Does dental treatment during pregnancy harm the baby?

Dentist Pertev Kökdemir stated that female patients’ fear of dentists increases during pregnancy, and that with today’s modern dentistry facilities, painless dental treatments can be performed under all conditions and the dental phobia of the patients is gradually decreasing.

Hormonal changes, especially in the first trimester of pregnancy, cause changes in the oral flora. In addition, vomiting caused by nausea increases the contact of teeth with acidic secretions, increasing the formation of dental caries. Some pregnant women may even avoid toothpaste and brush due to the gag reflex. In the gums, edematous and bleeding disorders called “Pregnancy Gingivitis” can be observed due to these changes and bad oral hygiene. As a result, emergency interventions may be required in terms of oral and dental health during pregnancy.

Dt. Pertev Kökdemir said, “Pregnancy may become more stressful due to oral and dental health problems. The most valuable detail to know is that no matter what period of pregnancy it is, the problem causing pain should be treated as soon as possible and the tension on the mother should be reduced.

Thanks to the local anesthetic materials we use in today’s modern dentistry, painless dental treatment can be done quickly.”

The most suitable period for dental treatment during pregnancy is between the 4th and 6th months.

Dentist Pertev Kökdemir made the following recommendations to protect oral and dental health during pregnancy.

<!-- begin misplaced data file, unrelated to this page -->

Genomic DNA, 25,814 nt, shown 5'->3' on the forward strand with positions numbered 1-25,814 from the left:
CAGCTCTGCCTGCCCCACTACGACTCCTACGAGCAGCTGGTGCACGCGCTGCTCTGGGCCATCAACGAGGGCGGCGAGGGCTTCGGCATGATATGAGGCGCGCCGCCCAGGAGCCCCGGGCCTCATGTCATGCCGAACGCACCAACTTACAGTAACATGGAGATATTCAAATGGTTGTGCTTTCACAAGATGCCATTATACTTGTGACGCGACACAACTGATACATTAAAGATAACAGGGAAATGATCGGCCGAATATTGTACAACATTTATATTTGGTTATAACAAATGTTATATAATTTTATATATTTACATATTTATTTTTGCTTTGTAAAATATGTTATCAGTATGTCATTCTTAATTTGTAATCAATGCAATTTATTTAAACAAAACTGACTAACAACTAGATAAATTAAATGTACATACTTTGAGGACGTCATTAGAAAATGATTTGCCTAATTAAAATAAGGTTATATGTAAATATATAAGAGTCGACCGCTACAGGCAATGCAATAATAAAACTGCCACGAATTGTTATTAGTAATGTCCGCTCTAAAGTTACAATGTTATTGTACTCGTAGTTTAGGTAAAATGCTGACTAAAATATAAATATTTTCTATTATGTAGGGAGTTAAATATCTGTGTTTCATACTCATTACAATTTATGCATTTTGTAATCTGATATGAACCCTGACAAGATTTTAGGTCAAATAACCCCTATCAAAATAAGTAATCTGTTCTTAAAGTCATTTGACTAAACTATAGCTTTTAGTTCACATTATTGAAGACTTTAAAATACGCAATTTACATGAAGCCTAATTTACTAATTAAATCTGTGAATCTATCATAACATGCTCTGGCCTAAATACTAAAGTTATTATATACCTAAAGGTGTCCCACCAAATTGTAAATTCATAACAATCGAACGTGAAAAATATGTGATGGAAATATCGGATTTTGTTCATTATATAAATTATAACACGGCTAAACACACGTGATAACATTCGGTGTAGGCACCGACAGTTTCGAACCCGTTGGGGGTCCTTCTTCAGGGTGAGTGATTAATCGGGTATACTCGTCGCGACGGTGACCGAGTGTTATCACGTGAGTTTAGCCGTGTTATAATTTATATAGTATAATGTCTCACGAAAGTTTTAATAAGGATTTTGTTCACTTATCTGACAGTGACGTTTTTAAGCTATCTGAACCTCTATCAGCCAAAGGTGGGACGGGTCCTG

• Mouthwashes suitable for pregnant women or gargle with warm salt water should be done. In particular, warm salt water soothes the gums and reduces gum sensitivity.
  • Brushing the teeth with the intention of “my gums are bleeding” should not be avoided.

You can check out our article on correct brushing:

  • Effective dental care should be performed by brushing and flossing at least twice a day, and plaque accumulation should be avoided.
  • Calcium intake should be taken care of.
  • The use of painkillers or antibiotics should be done with the advice of a physician.
  • Treatments 2nd trimester; ie 4-5-6. should be delayed for months. Non-emergency treatments, which are very valuable in the last 3 months, should be left to postpartum.
  • X-ray procedures should be postponed until postpartum.
  • After vomiting, oral care should be done, at least the mouth should be rinsed.
  • Teeth should be brushed within a reasonable time after eating sweets.